Things to Consider When Planning for Your Retirement as a Federal Employee

If you have been working for many years as a federal employee, you will be getting a pension, but this is not as simple as filing the right paperwork. You need to plan ahead for your retirement. There are many factors to look at to determine what the right approach will be to maximize your financial situation in your retirement years. The following are a few things that you will need to think about.

Taxes on your Federal Pension
The taxation on pensions is not high, but often people enter retirement are surprised that there are any taxes at all. The issues of taxes become important as it relates to the total amount of retirement income. This is especially important as it relates to social security benefits. Assuming you have a social security benefit, or if your spouse has such benefits, should you take your pension at the age of 62, should you then collect social security early or wait until age 65? If you are 65. should you delay collecting until a later age? You will earn interest on your social security benefits for each year you delay collecting. You will already pay tax on your pension, but when you collect social security on top of that, the tax implications must first be understood before a decision can be made.

Thrift Savings Plan Withdrawal Options
At the time of your retirement, which option will be best for you. There are many factors to consider. If you are not aware of the options, there are three. You can take a lump sum, you can withdraw monthly amounts or you can choose a lifetime annuity. What you choose can have tax implications, so you need to consult an expert about which option is best. A lump sum will mean the largest tax liability. If you want payments, you can specify a dollar amount to receive each month until the account is emptied. You can also receive an amount each month that is calculated based upon your life expectancy. Either monthly payment will usually place you in a lower income tax bracket. The last option is an annuity that will be paid to you as long as you live. There are certain restrictions that you must adhere to.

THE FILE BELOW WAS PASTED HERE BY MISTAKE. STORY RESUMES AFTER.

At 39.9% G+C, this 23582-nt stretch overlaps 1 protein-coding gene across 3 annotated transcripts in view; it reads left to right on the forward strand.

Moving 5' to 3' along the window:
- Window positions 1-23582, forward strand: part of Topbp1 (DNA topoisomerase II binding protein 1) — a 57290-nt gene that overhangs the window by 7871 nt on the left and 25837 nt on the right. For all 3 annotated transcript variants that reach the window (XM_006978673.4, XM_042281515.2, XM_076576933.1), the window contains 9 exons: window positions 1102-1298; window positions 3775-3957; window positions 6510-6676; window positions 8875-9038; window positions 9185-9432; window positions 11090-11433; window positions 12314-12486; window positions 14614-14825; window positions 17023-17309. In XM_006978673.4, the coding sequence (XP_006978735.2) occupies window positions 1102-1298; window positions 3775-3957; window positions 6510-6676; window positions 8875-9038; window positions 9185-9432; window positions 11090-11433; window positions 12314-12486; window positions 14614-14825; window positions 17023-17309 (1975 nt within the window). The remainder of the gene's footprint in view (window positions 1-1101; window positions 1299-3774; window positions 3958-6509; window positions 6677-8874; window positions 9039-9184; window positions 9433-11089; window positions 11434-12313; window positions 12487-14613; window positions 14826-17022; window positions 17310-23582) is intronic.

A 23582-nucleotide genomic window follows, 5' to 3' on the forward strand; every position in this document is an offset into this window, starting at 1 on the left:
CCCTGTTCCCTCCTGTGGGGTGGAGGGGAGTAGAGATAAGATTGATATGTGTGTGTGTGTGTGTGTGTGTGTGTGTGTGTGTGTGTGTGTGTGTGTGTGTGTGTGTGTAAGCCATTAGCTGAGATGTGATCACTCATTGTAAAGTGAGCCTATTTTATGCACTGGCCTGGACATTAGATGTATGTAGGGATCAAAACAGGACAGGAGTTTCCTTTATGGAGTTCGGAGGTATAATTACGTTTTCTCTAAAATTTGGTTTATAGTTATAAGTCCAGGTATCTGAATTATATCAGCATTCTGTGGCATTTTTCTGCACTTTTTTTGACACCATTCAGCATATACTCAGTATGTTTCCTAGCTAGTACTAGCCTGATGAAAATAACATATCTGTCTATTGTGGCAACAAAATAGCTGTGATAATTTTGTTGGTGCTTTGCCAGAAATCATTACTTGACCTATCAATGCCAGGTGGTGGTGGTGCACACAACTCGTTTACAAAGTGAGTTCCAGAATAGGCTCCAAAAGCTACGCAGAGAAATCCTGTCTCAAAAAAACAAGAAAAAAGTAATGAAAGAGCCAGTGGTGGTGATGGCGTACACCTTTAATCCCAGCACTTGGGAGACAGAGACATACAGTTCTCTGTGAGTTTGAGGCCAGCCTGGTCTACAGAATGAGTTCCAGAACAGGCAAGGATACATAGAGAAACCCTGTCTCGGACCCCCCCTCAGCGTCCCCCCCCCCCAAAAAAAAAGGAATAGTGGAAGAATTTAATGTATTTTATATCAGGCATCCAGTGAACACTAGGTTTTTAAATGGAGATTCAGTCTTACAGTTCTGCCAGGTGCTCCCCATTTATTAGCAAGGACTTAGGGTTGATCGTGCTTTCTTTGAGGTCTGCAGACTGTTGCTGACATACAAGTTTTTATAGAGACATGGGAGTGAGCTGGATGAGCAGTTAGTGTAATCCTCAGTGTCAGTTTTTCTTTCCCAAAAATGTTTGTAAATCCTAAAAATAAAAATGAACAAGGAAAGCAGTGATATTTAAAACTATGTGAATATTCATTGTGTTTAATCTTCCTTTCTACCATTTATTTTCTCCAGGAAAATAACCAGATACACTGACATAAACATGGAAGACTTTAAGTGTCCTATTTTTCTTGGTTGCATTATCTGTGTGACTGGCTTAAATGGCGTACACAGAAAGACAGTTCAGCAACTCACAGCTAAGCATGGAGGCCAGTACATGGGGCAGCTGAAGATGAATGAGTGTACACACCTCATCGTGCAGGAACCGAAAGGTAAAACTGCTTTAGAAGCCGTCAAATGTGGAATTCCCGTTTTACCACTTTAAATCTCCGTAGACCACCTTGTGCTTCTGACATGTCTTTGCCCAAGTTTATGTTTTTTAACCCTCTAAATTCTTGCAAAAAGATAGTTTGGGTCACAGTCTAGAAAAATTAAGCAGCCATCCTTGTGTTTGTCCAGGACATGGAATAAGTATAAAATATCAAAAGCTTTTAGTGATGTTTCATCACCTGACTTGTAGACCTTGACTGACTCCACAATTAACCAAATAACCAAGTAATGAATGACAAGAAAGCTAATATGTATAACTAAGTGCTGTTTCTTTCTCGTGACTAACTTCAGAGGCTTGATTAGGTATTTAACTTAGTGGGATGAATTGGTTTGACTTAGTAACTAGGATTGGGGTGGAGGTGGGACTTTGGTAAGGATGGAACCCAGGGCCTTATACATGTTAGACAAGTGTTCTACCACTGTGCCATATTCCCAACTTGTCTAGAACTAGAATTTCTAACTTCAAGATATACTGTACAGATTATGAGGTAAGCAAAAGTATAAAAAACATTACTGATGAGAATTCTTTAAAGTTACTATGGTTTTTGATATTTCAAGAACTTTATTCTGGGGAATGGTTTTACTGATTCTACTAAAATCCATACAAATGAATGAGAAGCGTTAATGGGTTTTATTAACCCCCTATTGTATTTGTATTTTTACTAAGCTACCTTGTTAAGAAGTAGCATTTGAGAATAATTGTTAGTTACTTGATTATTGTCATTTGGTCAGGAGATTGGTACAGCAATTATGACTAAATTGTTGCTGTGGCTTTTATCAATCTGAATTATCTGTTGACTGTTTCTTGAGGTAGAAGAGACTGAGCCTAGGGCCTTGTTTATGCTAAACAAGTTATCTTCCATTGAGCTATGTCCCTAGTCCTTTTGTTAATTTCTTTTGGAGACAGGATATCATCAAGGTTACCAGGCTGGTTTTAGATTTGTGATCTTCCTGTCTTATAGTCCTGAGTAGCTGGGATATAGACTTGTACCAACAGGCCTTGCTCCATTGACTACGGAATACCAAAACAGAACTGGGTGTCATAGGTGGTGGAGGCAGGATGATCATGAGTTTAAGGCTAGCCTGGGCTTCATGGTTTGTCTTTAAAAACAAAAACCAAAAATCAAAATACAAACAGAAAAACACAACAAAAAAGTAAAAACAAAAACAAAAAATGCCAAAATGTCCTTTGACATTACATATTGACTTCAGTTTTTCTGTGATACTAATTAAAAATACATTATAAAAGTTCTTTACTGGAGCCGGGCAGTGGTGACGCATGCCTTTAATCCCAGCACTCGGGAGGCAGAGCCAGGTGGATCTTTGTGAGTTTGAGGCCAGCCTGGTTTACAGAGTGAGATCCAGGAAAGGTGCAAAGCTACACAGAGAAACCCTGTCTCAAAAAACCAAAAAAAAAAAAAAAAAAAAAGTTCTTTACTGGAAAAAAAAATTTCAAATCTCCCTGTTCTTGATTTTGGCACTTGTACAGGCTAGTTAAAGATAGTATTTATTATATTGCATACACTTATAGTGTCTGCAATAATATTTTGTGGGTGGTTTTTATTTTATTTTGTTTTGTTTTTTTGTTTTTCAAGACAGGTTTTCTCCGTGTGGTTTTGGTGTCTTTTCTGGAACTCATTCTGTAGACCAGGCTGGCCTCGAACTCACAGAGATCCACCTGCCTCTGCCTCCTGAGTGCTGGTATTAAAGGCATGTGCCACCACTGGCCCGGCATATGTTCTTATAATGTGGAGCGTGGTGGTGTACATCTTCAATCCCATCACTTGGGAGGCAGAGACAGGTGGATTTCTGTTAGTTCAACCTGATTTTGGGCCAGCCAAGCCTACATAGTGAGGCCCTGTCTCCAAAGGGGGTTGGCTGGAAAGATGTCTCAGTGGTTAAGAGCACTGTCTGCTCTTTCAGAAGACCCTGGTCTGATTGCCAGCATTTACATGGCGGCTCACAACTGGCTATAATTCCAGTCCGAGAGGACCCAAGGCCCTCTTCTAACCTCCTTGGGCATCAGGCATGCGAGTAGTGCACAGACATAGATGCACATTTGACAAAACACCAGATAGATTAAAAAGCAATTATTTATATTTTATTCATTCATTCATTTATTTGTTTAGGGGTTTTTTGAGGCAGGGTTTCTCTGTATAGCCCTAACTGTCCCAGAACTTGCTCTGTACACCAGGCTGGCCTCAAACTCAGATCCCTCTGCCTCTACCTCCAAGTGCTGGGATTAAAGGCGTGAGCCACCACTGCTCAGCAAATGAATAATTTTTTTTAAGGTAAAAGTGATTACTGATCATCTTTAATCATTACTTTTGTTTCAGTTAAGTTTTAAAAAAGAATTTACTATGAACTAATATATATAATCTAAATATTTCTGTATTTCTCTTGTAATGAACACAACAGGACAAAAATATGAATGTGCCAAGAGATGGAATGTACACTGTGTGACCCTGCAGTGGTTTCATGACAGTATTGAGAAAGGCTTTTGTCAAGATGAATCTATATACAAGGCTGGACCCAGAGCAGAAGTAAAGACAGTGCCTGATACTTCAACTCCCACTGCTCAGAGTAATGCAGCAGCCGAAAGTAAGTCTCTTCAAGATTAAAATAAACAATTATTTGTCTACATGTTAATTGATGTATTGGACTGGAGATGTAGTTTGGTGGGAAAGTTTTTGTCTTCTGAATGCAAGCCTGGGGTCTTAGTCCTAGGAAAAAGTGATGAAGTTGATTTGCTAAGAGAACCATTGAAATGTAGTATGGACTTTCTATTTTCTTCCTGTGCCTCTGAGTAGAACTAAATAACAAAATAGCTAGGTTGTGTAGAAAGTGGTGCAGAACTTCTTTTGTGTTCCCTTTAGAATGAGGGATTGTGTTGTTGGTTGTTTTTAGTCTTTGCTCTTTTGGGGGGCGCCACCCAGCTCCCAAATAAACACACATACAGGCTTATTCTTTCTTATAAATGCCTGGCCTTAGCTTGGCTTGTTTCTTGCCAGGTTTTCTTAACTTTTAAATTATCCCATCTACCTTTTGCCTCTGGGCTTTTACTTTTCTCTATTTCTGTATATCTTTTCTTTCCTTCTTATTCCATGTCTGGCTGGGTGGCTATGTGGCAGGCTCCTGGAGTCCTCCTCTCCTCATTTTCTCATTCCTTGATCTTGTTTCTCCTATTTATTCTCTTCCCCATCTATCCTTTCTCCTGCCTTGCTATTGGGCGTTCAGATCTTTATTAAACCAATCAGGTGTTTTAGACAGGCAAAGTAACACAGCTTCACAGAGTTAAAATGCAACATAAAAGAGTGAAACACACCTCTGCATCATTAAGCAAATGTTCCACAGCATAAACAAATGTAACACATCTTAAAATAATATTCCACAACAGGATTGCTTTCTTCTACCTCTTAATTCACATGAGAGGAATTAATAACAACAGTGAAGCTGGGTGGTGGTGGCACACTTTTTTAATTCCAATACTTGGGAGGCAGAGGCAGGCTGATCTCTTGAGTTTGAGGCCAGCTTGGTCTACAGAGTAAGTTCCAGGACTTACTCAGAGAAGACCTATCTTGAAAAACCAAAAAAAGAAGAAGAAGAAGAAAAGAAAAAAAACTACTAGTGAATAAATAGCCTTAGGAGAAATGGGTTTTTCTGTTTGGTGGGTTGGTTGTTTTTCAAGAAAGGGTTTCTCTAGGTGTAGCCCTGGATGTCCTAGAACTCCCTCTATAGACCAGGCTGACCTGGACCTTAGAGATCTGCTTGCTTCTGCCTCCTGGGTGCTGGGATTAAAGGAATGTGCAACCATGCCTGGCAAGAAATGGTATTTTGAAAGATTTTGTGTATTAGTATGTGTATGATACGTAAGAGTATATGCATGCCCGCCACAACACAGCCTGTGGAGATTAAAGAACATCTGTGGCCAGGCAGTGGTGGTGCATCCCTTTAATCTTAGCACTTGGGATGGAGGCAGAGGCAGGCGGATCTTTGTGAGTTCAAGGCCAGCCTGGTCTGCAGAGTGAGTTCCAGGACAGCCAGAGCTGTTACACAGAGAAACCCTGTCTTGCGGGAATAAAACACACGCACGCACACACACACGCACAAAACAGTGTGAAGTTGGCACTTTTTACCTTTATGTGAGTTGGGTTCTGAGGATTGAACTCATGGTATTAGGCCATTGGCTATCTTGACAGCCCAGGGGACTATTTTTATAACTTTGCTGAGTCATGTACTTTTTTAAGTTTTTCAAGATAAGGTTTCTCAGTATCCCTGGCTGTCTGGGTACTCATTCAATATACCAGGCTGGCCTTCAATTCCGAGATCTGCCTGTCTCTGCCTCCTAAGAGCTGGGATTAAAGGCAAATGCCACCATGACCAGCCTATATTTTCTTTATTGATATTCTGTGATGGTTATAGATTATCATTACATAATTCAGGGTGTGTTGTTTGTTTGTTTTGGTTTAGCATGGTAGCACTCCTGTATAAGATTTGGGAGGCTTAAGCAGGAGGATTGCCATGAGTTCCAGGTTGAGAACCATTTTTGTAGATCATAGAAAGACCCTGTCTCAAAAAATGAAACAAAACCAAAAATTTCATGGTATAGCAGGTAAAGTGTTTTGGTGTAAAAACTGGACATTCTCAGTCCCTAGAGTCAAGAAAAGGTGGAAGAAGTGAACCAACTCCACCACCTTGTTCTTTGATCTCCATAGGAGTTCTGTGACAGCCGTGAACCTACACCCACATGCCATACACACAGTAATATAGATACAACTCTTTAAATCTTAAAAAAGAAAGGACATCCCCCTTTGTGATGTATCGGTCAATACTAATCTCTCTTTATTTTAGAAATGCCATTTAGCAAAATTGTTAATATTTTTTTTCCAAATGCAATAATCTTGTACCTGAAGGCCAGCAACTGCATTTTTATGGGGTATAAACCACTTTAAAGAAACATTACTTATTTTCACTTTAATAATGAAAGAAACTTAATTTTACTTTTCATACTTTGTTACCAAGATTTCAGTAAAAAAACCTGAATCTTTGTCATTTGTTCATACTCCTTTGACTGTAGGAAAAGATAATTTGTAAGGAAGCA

What About Your Spouse?
If you are married and file a joint tax return, then you need to consider your retirement as well as your spouse’s income. If you are older than your spouse, you will have to decide whether you are going to retire first, and if so, you will need to determine your tax filing status in the future. Will you need to make a change? Often, married couples try to retire together, but if this is your plan, then both your and your spouse’s retirement income needs to be planned together.

Federal Retirement benefits are an important part of your financial security in retirement, but you need to plan ahead for the best possible outcome for your benefits. Your pension, social security benefits, thrift savings plan, 401k, and any other source of income need to be looked at for the best possible income stream in your retirement years. This includes your spouse’s retirement money as well, if you are married.